Some notes on a good interview that I read in the Atlantic. It’s an interview with David Thornburg, a futurist and educational consultant, about his new book ‘From the Campfire to the Holodeck: Creating Engaging and Powerful 21st Century Learning Environments’. Here is the link to the article:
Since learning is a process I care about a lot, I have copied the following quotes for future reference:
Thornburg outlines four learning models: the traditional “campfire,” or lecture-based design; the “watering hole,” or social learning; the “cave,” a place to quietly reflect; and “life”—where ideas are tested.
(On the holodeck) “When the students enter the room, it’s already up and going. It’s only after they’re out of the room that I turn everything off and it goes back to the regular room. And I feel a difference. It’s like, “Whoa, where’d my spaceship go?” I get a funny feeling in my stomach.”
“There’s a painting of a classroom by Laurentius de Voltolina from 1350 that shows it’s not working. Students are talking to each other or falling asleep while the teacher drones on. Why has this perpetuated? I don’t know. In our workshops we tell people to go to Second Life and check out a classroom—and they’re exactly like they are in the real world. It’s strange, because this is a place you can move by teleporting, you can do whatever you want. So using space in the same way is strange.”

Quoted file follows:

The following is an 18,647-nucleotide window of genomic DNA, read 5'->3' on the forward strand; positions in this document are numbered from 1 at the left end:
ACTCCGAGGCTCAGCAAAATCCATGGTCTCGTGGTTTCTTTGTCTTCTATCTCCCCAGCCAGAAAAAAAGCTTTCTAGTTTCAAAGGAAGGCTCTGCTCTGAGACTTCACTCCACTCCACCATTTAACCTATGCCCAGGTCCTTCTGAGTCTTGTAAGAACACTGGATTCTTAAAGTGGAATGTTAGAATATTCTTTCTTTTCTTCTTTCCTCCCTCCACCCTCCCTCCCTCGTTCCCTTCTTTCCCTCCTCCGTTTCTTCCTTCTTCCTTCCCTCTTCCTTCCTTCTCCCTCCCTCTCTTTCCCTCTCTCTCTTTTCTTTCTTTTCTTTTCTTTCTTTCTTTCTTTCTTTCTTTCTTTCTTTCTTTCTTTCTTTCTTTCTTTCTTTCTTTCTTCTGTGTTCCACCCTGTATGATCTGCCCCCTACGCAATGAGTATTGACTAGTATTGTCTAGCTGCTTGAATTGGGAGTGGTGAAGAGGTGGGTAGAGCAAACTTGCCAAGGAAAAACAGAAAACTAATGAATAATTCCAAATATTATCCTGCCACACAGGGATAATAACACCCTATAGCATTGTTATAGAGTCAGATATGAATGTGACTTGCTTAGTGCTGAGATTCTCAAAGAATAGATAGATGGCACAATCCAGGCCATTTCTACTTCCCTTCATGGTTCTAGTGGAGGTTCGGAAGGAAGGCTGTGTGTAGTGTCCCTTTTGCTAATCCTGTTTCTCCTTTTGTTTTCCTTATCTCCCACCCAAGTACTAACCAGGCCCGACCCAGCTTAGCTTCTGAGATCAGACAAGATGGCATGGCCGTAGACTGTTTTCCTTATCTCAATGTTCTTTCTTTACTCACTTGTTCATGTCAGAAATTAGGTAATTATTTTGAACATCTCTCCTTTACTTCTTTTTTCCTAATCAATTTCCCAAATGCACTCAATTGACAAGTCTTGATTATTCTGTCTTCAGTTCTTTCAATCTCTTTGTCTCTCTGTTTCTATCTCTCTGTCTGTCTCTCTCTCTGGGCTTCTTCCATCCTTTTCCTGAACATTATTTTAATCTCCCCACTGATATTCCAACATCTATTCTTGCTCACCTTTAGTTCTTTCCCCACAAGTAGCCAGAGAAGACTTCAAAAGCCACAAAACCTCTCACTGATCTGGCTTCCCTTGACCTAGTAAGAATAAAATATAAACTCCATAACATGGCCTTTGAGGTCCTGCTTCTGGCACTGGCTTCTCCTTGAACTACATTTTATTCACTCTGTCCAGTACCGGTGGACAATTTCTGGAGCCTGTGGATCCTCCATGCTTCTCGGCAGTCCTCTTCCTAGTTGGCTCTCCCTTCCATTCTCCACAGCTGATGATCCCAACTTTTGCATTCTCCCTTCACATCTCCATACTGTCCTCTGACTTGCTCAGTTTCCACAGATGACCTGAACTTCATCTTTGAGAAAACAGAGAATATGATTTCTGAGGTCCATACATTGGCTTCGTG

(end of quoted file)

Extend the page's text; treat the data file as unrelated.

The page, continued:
It’s all about engagement. I’ve heard things like a child’s attention span, in minutes, is equal to their age in years. That’s so not true. If children are engaged in something, they’ll spend hours on it.
(!!!) many teachers use technology to do the same old things better, rather than using it to do things differently. (!!!)
So the power of the new tool is to use it to do things we couldn’t do before at all.
We’re all proud of our content expertise. I’m proud of my content expertise, and yes, I love sharing it. But there are times to do that and times not to do that. If your goal is to have kids think and solve problems, you need to know when to give information and when to stop giving information. And that’s an art.
(On cell phones in the classroom) ‘The resistance comes because of two things. One is the feeling teachers have that they’ll lose power, that they’re competing with the device. The second part is the worry that students will use the tools to cheat. The answer to the second one is a bit easier. Just don’t ask questions for which Google is the answer. It turns out that crafting Google-proof questions is tricky, but it can be done. And also, what’s wrong with kids going online and looking stuff up? If they’re that engaged in the lecture that they want to know more about it, why not have the tools to do it?’
Bonus, while googling David Thornburg’s name I cam across this video that sums up the major points of his innovative thinking: